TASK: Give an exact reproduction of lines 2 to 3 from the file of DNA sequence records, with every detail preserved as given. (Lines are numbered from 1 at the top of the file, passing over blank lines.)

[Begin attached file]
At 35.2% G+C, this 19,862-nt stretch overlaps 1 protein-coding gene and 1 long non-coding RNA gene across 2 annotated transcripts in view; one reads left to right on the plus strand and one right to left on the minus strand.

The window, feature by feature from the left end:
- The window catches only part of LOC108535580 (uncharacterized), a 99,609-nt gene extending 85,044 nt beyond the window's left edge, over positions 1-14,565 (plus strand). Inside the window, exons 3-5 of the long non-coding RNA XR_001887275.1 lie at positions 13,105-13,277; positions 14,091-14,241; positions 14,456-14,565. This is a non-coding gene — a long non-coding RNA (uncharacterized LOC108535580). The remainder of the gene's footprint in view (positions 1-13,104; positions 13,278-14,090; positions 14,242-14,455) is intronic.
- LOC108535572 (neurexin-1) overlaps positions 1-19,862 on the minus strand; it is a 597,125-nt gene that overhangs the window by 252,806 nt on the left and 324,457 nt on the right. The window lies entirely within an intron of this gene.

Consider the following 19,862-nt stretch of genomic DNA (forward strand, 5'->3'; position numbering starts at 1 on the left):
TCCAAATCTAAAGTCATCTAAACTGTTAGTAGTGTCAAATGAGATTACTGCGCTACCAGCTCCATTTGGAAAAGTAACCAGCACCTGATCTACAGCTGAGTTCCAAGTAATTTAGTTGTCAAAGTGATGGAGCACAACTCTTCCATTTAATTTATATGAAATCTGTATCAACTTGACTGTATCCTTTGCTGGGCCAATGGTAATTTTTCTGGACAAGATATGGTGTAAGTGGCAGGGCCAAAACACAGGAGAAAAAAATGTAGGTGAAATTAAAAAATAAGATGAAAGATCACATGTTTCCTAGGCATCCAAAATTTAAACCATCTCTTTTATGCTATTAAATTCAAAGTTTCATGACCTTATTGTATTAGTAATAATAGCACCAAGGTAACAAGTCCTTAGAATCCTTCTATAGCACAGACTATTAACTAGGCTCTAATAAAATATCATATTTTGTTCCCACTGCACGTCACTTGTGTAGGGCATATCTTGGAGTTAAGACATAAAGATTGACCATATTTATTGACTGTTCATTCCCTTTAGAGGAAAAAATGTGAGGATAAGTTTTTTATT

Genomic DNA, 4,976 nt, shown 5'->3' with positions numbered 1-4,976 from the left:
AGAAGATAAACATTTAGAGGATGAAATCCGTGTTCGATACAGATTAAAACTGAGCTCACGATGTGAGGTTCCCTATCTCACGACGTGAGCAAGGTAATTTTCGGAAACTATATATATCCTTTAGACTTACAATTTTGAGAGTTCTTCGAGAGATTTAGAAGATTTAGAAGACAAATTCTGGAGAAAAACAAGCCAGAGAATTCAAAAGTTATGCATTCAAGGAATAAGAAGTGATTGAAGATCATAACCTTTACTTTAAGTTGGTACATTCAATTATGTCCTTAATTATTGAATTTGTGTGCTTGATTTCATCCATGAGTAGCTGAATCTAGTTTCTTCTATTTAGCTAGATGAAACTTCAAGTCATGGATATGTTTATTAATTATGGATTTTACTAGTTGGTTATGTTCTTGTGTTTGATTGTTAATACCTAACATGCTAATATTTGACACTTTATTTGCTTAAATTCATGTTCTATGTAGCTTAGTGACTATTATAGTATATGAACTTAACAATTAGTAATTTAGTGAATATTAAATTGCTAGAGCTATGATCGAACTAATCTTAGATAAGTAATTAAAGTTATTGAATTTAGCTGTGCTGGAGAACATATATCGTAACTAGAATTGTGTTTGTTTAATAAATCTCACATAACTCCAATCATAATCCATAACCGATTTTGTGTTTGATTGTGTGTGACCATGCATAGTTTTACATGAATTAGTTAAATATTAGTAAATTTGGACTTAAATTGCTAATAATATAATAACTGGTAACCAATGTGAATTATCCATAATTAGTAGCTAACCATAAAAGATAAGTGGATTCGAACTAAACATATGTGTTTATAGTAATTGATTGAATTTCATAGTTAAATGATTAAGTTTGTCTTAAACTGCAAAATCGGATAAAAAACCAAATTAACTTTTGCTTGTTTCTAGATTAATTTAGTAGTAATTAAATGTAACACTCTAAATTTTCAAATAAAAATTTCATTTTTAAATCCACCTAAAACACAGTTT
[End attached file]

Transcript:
The window, feature by feature from the left end:
- The window catches only part of LOC108535580 (uncharacterized), a 99,609-nt gene extending 85,044 nt beyond the window's left edge, over positions 1-14,565 (plus strand). Inside the window, exons 3-5 of the long non-coding RNA XR_001887275.1 lie at positions 13,105-13,277; positions 14,091-14,241; positions 14,456-14,565. This is a non-coding gene — a long non-coding RNA (uncharacterized LOC108535580). The remainder of the gene's footprint in view (positions 1-13,104; positions 13,278-14,090; positions 14,242-14,455) is intronic.